Mindfulness Matters

Mindfulness Matters


MBCT versus Medication

posted by Dr. Arnie Kozak

We’ve known for some time that mindfulness-based cognitive therapy is an effective treatment for preventing further episodes of depression for people who have mad multiple episodes of depression. 

The pioneering work of Zindel Segal, Mark Williams, and John Teasdale has integrated the best of cognitive behavioral therapy with insights and formats of Jon Kabat -Zinn’s mindfulness-based stress reduction (MBSR) to create mindfulness-based cognitive therapy (MBCT).
MBCT-2.jpg

MBCT.jpg

Their work is detailed in readerly fashion in the treatment manual, Mindfulness-Based Cognitive Therapy for Depression and in the general audience The Mindful Way Through Depression, co-authored with Jon Kabat-Zinn. 
A recent study published in the Archives of General Psychiatry adds more data to support the efficacy of MBCT. Patients with depression were treated with medication. About half of these patients went into remission. Of these, some were considered to have “unstable” remission, in that they had residual symptoms. For these patients, those maintained on medication had similar rates of remission as those maintained on MBCT. 
This finding is important because not everyone can or is willing to continue medication after their depression improves. MBCT provides important skills with no side effects. 
How does MBCT work? Patients develop the skills to monitor their feelings and thinking and to understand their interrelationship. They learn that normal variations in mood, such as sadness, can activate thought patterns consistent with depression. If those thought are pursued, or identified with, a spiral into depression can occur. So, patients learn to “disidentify” from these thoughts while they also learn mindfulness skills of paying attention to sensations in the body.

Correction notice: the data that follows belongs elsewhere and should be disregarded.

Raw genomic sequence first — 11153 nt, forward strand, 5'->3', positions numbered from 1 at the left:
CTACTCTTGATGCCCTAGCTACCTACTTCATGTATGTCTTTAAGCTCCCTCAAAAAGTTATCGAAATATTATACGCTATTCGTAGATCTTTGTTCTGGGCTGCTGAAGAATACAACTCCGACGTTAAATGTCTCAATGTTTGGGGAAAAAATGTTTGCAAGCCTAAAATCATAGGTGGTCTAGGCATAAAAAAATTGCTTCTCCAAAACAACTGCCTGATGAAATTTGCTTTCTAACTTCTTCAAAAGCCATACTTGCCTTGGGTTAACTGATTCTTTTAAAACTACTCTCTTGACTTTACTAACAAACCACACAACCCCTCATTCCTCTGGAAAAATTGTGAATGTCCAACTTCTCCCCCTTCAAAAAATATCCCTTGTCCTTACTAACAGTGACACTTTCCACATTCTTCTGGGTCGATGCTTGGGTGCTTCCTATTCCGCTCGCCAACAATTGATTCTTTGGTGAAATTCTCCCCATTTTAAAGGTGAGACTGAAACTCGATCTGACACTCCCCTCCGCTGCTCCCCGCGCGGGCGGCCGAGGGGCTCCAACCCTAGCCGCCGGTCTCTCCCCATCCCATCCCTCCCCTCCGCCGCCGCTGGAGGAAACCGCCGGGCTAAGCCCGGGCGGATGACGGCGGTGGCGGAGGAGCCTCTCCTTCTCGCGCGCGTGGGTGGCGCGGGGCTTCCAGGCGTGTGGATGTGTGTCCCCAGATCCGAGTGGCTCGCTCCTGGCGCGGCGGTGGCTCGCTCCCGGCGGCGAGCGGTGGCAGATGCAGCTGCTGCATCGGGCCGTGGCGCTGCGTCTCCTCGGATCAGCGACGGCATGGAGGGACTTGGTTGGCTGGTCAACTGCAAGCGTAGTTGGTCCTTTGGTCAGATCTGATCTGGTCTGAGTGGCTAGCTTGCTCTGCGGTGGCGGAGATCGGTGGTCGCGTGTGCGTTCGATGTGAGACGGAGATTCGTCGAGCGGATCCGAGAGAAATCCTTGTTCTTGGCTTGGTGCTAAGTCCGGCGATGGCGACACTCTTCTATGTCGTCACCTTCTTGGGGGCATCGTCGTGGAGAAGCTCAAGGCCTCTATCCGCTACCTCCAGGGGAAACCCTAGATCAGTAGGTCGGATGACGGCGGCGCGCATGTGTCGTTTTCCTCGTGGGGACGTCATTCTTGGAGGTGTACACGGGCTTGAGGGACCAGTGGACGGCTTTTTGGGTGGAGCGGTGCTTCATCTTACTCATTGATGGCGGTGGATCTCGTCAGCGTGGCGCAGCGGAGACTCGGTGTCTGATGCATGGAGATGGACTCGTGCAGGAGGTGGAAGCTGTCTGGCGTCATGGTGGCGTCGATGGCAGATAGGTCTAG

Whenever we are paying attention to sensations in the body we aren’t pursuing stories that can get us into trouble. That’s the key for averting all sorts of anguish, including depression. 


Previous Posts

Transitions, Attachments, and Hope
It's been a long winter here in Northern Vermont and elsewhere around the country. The mountain is still frozen and buried in snow. In the valley, the long buried grass, brown and tired, is emerging from under the receding glacier, yet my yard is still buried in snow. The calendar reads April but

posted 3:02:56pm Apr. 07, 2014 | read full post »

A Special Opportunity for Opening Your Heart in Relationship with Tara Brach
I'd like to let you know about a special opportunity with my charma friend Tara Brach who is one of the more authentic and beloved mindfulness teachers. She is author of the bestsellers Radical Acceptance and more recently, True Refuge. Please read about this special program below. It’s often

posted 8:12:05pm Mar. 26, 2014 | read full post »

Equanimity in the Face of Adversity, Controversy, and Memory
The Dalai Lama recently visited with President Obama. Not such an unusual event since they have visited before, but the Chinese Government used this as an opportunity to complain, threaten, and

posted 7:24:11pm Mar. 14, 2014 | read full post »

Sit Still
If you listen carefully to my meditation instructions, you might detect a contradiction. On the one hand, I de-emphasize the posture because I don't want people to get deterred by the physical difficulties of sitting. On the other hand, I encourage everyone to sit still and to resist the reflexive t

posted 7:48:21am Feb. 11, 2014 | read full post »

P is for Perfectionism; M is for Mindfulness
The February Kripalu Compass Newsletter featured an article I wrote on perfectionism and mindfulness. You can read it here. "My basement was a disaster for months, a dumping ground for junk: empty boxes, retired appliances and gadgets, books, old LPs, outdoor gear. Each time I walked through the cl

posted 7:34:32pm Feb. 03, 2014 | read full post »




Report as Inappropriate

You are reporting this content because it violates the Terms of Service.

All reported content is logged for investigation.